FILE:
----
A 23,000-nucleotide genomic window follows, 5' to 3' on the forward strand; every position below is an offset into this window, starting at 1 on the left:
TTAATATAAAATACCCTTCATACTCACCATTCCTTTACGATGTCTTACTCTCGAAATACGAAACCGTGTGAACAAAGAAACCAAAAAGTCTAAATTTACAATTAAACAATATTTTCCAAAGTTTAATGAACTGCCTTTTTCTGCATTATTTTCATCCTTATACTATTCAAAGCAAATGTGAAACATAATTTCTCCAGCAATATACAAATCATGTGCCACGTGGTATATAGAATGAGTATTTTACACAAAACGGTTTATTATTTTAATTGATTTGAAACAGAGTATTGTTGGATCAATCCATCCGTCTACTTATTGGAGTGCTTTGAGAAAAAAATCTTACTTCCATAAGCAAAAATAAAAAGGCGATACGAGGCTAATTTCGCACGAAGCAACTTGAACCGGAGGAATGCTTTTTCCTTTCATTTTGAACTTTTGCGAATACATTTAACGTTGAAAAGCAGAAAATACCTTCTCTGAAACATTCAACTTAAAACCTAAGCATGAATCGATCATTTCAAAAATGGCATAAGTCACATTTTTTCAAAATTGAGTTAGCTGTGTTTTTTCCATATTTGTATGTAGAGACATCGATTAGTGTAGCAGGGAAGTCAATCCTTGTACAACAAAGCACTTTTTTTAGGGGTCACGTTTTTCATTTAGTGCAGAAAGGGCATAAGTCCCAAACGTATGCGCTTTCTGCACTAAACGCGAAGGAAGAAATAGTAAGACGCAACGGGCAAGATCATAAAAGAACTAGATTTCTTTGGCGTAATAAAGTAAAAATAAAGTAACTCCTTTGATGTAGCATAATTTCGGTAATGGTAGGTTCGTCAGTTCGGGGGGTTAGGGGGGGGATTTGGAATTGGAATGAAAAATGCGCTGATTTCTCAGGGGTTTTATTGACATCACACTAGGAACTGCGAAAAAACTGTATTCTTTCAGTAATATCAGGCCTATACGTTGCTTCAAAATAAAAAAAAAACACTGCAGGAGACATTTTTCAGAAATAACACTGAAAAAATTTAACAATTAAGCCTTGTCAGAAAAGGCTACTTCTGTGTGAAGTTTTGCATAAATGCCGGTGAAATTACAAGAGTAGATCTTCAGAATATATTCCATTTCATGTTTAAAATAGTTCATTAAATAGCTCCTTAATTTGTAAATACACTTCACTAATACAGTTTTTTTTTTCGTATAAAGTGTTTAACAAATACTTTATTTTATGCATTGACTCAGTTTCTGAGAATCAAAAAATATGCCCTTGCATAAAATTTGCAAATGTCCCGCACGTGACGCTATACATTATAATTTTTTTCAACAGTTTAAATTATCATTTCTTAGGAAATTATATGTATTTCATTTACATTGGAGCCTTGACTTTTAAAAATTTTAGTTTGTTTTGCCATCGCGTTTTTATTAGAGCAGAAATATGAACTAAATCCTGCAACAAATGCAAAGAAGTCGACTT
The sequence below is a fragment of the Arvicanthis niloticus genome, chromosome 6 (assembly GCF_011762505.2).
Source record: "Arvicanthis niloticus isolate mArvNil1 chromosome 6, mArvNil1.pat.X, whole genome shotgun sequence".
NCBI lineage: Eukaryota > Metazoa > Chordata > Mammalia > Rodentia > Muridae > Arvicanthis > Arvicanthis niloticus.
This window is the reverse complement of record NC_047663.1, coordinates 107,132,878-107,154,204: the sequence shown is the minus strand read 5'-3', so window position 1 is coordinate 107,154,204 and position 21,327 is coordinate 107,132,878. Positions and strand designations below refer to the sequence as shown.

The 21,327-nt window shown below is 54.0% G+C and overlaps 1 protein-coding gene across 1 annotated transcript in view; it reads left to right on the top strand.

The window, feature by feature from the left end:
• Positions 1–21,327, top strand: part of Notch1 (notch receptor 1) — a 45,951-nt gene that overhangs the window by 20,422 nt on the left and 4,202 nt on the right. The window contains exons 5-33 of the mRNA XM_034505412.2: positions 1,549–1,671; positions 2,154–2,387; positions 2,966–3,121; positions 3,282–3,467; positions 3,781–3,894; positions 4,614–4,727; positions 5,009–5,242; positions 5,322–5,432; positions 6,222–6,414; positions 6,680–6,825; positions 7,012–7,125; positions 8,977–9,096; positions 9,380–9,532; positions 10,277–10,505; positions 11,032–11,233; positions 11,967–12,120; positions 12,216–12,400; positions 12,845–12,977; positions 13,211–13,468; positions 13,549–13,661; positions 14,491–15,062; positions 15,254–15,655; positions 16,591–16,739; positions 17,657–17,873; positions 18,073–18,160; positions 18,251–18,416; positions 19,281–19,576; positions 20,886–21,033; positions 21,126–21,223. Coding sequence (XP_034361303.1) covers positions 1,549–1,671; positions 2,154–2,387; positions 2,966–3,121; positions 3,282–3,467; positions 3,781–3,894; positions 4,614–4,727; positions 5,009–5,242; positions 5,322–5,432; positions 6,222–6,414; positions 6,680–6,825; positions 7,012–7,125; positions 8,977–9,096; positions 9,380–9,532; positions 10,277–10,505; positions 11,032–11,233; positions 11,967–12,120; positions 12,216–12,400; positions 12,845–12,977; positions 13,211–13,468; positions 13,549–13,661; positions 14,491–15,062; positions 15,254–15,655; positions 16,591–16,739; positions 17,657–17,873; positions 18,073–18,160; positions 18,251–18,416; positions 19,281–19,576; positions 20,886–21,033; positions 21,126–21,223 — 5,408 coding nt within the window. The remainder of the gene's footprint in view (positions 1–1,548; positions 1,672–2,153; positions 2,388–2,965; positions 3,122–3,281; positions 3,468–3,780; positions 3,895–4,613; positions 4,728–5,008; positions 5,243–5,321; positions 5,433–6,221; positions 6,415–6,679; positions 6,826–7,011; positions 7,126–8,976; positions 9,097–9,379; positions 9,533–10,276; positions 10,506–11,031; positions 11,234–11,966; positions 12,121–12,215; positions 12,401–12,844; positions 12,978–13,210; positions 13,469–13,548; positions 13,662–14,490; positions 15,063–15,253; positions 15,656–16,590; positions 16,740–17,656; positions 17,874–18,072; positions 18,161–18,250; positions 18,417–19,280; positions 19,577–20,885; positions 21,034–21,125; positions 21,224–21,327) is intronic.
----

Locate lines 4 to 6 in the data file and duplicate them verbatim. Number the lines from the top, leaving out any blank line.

Source record: "Arvicanthis niloticus isolate mArvNil1 chromosome 6, mArvNil1.pat.X, whole genome shotgun sequence".
NCBI lineage: Eukaryota > Metazoa > Chordata > Mammalia > Rodentia > Muridae > Arvicanthis > Arvicanthis niloticus.
This window is the reverse complement of record NC_047663.1, coordinates 107,132,878-107,154,204: the sequence shown is the minus strand read 5'-3', so window position 1 is coordinate 107,154,204 and position 21,327 is coordinate 107,132,878. Positions and strand designations below refer to the sequence as shown.